Army Medical Center Looking to Boost Asset Awareness

By Mary Catherine O'Connor

Walter Reed Army Medical Center is adopting a system that uses ZigBee-based RFID tags, rather than Wi-Fi access points, to keep better tabs on valuable assets.


Walter Reed Army Medical Center, one of the largest medical treatment facilities within the U.S. Department of Defense, is adopting a real-time location system (RTLS) that uses ZigBee-based RFID tags. The hospital plans to utilize the system to track 4,000 pieces of equipment, according to Awarepoint, a San Diego provider of RTLS technology designed for tracking assets in health-care facilities.

The Washington, D.C., hospital expects the Awarepoint system will help its nursing staff more quickly and easily locate equipment, allowing more time for direct patient care and reducing wait times for patients requiring transport throughout the 1.1-million-square-foot facility. Administrators will use the system to generate automated messages when an instrument is due for periodic maintenance, and to locate equipment in the event of a recall.

From left to right: Awarepoint’s access point, tag (the smallest object in the picture) and bridge.

Awarepoint has signed a four-year contract to provide its services to Walter Reed, says Awarepoint’s CEO, Jason Howe. Those services include the installation, management and maintenance of the system. The company plans to begin installing the system sometime after Thanksgiving, and hopes to have the installation completed before mid-December.

To locate assets, the company employs active RFID tags operating at 2.48 GHz. The tags transmit their unique IDs over the 802.15.4 (ZigBee) communications protocol, to small receivers (access points) that plug directly into standard 120V AC wall outlets. These tags and receivers also function as transceivers, communicating with each other through the mesh networking protocol. One tag can pass data to a main access point (called a bridge) by first sending it to another tag, which then forwards the information to a separate tag or to the main access point, depending on whether the tag is in range of the main access point. In the Awarepoint network, a tag can send data to a bridge through up to five other tags and receivers.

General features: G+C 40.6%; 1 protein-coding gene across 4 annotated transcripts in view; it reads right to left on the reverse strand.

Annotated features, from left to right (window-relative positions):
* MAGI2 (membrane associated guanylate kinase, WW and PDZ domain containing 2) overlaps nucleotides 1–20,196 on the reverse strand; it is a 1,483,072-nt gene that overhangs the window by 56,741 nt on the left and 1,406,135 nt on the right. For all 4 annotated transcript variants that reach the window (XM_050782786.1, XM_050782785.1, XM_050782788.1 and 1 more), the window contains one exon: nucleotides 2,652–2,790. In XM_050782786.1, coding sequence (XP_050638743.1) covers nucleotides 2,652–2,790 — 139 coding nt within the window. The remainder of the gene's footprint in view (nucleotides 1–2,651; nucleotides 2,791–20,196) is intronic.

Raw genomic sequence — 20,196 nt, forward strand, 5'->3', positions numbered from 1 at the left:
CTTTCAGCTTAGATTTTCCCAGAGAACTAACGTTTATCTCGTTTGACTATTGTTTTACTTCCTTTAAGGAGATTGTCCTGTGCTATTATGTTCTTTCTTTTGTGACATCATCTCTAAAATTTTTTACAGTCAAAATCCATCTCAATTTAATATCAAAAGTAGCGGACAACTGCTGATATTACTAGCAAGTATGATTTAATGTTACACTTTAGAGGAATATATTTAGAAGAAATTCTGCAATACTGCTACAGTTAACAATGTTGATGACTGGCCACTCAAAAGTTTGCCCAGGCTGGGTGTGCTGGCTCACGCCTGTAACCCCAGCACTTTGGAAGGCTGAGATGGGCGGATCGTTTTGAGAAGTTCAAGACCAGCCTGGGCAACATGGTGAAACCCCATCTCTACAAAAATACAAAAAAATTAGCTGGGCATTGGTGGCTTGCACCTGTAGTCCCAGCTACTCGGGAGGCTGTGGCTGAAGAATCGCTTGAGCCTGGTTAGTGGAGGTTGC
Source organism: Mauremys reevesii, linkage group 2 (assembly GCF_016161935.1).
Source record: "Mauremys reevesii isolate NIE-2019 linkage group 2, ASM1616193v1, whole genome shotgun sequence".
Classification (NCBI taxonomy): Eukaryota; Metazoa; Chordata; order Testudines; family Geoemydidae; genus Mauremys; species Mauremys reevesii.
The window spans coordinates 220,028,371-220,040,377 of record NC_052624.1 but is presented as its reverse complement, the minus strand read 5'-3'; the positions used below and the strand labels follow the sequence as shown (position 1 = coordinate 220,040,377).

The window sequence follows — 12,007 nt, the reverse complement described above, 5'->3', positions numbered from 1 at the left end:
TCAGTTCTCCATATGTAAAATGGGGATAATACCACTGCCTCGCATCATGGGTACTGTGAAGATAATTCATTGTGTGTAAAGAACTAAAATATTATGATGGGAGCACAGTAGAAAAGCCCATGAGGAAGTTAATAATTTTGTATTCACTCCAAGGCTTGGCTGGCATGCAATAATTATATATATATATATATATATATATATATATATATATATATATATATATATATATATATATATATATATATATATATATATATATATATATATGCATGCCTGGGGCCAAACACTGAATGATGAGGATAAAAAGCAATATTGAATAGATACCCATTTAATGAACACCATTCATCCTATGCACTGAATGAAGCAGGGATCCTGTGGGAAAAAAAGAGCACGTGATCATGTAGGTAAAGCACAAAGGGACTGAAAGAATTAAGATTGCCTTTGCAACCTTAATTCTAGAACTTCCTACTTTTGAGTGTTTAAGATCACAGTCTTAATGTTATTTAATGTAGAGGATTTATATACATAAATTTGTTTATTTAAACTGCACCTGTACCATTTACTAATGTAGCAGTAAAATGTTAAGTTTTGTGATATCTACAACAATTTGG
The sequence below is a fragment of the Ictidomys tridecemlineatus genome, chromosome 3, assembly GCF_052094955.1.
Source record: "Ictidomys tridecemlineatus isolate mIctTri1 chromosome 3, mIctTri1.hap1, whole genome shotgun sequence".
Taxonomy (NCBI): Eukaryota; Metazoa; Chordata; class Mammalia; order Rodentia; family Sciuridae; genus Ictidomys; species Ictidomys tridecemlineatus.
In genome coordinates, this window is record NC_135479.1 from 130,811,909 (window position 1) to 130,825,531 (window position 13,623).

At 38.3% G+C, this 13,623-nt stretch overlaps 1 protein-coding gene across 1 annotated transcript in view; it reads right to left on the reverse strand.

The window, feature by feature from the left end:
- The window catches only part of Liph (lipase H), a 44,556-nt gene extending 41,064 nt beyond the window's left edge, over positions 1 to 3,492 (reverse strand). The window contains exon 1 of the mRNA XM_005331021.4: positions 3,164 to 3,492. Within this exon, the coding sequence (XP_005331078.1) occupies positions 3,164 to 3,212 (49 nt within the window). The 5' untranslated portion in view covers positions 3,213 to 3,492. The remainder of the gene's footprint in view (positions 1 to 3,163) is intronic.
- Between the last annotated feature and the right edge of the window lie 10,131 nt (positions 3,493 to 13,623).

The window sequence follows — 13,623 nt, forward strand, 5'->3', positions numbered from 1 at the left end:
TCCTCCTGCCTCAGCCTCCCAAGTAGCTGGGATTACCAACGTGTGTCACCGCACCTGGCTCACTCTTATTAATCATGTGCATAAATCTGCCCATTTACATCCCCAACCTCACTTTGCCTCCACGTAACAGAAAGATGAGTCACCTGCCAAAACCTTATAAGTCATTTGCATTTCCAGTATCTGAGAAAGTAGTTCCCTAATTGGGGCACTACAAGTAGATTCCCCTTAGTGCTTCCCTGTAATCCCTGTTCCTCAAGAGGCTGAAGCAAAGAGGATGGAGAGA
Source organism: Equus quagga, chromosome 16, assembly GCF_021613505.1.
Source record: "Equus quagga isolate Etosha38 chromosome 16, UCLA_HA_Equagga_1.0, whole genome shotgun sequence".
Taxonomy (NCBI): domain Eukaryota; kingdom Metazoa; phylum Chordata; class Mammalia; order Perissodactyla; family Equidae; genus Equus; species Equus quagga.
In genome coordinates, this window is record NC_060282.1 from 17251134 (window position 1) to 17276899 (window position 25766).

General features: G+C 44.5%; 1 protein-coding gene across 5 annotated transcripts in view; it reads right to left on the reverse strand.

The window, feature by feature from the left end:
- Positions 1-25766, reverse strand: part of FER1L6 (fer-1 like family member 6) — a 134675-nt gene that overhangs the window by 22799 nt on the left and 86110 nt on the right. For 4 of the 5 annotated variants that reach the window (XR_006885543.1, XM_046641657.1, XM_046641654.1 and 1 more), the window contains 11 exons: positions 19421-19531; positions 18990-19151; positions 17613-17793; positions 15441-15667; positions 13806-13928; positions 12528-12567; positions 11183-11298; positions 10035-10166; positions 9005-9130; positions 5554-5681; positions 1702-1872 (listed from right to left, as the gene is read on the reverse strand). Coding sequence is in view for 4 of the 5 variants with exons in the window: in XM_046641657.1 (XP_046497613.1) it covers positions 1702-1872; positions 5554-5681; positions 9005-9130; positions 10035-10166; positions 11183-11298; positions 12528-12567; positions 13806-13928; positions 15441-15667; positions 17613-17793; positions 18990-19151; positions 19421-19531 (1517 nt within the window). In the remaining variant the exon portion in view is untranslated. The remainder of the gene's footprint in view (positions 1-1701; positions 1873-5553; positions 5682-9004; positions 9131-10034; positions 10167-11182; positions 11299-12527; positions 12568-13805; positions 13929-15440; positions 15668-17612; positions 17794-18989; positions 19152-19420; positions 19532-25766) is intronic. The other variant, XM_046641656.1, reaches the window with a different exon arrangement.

The receivers use the ZigBee protocol to forward the first tag’s ID number and signal strength, along with the time it was read and the ID of the transceiver that picked up its signal, to a bridge. According to Howe, there are generally two bridges installed on each floor of a facility. These bridges link, via an Ethernet cable, to a central Awarepoint server that calculates the location of all tagged assets and displays this information on a map of the facility. Any computer linked to the system’s local area network (LAN) can access the map and employ Awarepoint’s software to search for a specified type of asset. Howe says the software can provide the asset’s location to an accuracy level of 1 to 3 meters. Awarepoint uses a proprietary algorithm to determine asset locations, based on the tags’ RF signal strength.

The main advantage of Awarepoint’s RTLS system over platforms using RFID tags operating on a Wi-Fi network, Howe claims, is that the Awarepoint access points plug directly into any available power outlet. With Wi-Fi systems, he notes, the installation of access points—in addition to those already installed in a Wi-Fi-powered facility—is required to provide the level of location accuracy generally desired by end users. Skilled labor must install the Wi-Fi access points, he says, and the wiring and mounting involved generate dust, resulting in the suspension of normal operations in the room in which the devices are being installed.

What’s more, Howe says, because ZigBee devices transmit data at slower rates than Wi-Fi tags, Awarepoint tags are less power-hungry. According to the company, the battery in an Awarepoint tag can last for up to five years of daily use.

Awarepoint leases its system to end users. Thus, Howe explains, rather than purchasing the tags and interrogators, then paying for system installation and maintenance, customers pay a monthly fee of less than $10 per asset. He says the medical center selected his company from a group of seven service providers, many of which offer Wi-Fi based RFID asset-tracking systems.